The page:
Why Do Gaming Laptops Have Bad Battery Life? (Plus How To Fix It!)

Gaming laptops have the reputation of being big, heavy, and having horrible battery life compared to more business-oriented or mainstream laptops.

Gaming laptops have bad battery life because their high-performance processors (CPUs) and graphics cards (GPUs) can use up to 10 times the amount of power needed for normal laptop components. Additional features common in gaming laptops such as high-resolution displays, RGB lighting, and louder speakers also reduce battery life.

Let’s learn more about why gaming laptops have such bad battery life and learn how to increase the battery life of gaming laptops!

Why gaming laptop batteries drain so fast

Laptops are meant to be mobile computers and that means they have to be able to run off of both AC adapter power as well as battery power for times when access to power is limited. As such, it is common for many mainstream, business-oriented and ultraportable laptop models to prioritize battery life and use it as a selling point in their marketing.

Gaming laptops, on the other hand, are purely focused on performance and battery life is rarely an important selling point. They include bigger, faster processors (CPUs), discrete graphics cards (GPUs), large displays with high refresh rates, RGB lighting, and other features that are great for gaming and looking cool but drain the battery incredibly quickly.

Despite the fact that gaming laptops are usually quite a bit bigger than normal laptops, their batteries are often not much bigger than normal and they are designed to be plugged in while used most of the time. Unlike ultraportable laptops that are designed to be thrown in a bag and used on the go, gaming laptops are meant to be left on a desk most of the time.

The two biggest reasons for poor battery performance in gaming laptops are the high-performance CPUs and GPUs normally used in the builds.

By the way, if you would rather watch this solution than read it, check out the video version on my YouTube channel which I’ll embed here!

Otherwise, let’s keep reading!

CPUs in gaming laptops vs normal laptops

Modern processors are extremely powerful. Each new generation adds more average cores and threads along with better performance per core.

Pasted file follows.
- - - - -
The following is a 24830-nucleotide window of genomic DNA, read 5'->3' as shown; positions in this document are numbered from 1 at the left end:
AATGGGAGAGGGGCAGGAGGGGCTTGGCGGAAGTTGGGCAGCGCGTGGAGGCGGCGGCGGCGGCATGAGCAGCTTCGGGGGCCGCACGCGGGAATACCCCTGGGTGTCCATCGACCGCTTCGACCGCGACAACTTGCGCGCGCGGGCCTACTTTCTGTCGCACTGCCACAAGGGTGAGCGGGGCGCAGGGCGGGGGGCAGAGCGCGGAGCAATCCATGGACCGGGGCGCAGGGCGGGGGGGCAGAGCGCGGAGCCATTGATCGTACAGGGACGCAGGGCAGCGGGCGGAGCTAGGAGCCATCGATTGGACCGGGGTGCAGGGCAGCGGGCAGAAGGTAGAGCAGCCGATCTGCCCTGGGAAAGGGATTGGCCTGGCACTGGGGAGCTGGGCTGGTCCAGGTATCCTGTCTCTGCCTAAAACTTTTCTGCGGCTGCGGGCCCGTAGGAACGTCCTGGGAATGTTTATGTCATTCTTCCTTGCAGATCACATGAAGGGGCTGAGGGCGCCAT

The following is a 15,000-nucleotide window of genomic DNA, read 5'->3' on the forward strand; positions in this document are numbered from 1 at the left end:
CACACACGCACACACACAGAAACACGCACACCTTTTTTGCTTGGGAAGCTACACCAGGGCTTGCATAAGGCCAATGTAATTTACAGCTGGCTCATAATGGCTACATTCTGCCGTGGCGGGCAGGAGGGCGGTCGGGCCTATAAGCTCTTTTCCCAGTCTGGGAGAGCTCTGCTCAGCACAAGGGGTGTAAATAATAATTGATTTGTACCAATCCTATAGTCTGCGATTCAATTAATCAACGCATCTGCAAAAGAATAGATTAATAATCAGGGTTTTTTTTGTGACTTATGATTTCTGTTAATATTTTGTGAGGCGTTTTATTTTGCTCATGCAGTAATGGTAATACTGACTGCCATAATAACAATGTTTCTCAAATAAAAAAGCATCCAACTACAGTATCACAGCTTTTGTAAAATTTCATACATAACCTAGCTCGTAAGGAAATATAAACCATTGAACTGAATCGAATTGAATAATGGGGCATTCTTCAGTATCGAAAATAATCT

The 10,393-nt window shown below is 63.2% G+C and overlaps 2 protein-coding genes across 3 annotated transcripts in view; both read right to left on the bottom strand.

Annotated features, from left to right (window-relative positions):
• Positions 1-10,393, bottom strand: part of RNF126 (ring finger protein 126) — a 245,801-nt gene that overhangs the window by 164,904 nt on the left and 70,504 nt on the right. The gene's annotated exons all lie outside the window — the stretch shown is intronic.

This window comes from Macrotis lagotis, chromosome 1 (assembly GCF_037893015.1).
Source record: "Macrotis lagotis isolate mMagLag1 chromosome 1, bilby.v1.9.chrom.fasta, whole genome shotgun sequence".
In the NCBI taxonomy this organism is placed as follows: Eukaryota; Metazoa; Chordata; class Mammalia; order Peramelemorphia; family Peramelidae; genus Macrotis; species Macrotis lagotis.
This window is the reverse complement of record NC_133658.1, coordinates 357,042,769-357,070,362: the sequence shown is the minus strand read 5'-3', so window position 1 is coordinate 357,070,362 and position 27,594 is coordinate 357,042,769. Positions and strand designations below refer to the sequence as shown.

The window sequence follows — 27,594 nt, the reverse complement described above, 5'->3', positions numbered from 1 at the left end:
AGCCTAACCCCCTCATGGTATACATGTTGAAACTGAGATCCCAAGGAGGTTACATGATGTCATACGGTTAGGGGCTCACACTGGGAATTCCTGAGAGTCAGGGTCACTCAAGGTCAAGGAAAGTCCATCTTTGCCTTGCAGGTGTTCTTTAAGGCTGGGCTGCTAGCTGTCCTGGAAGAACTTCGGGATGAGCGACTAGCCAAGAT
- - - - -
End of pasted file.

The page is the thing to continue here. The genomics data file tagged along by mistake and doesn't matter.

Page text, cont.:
These days, even mainstream, budget laptops will commonly include a CPU with at least 4 physical cores and 8 threads (2 per core). Gaming Laptops, meanwhile, often feature the newest and most powerful CPUs available with up to 16 physical cores and 32 threads running at higher clock speeds than the less powerful processors.

All of that power, however, does come with a cost. A power cost.

Each time you increase the core count and clock speed of a processor, it will need more power to keep it running at peak performance, especially if you are using it for heavy loads such gaming.

As an example, let’s take a look at AMD’s most recent generation of mobile processors, the Ryzen 5000 series.

On the lower end of the performance spectrum, you have something like the Ryzen 3 5300U CPU which includes 4 physical cores, 8 threads, and a max boost clock of up to 3.8Ghz. This particular processor has a TDP (Thermal Design Power – the maximum expected power consumption) of just 15 watts.

You might find this processor in a budget, ultraportable laptop designed for doing light office work or watching movies.

On the higher end of the performance spectrum, you have something like the Ryzen 9 5900HX CPU which includes 8 physical cores, 16 threads, and a max boost clock of up to 4.6Ghz. This particular processor has a TDP of 45+ watts.

So in this example, the CPU is drawing more than 3 times the amount of power as the less powerful processor.

GPUs in gaming laptops vs normal laptops

Another huge difference between normal laptops and gaming laptops is the graphics card (GPU). In most normal laptops, the graphics processor will be integrated into the CPU to provide just enough power to stream videos and run some extremely light games.

In gaming laptops, meanwhile, there is usually a discrete GPU that is completely separate from the CPU. Discrete GPUs are significantly more powerful than integrated graphics but they also consume a LOT more power.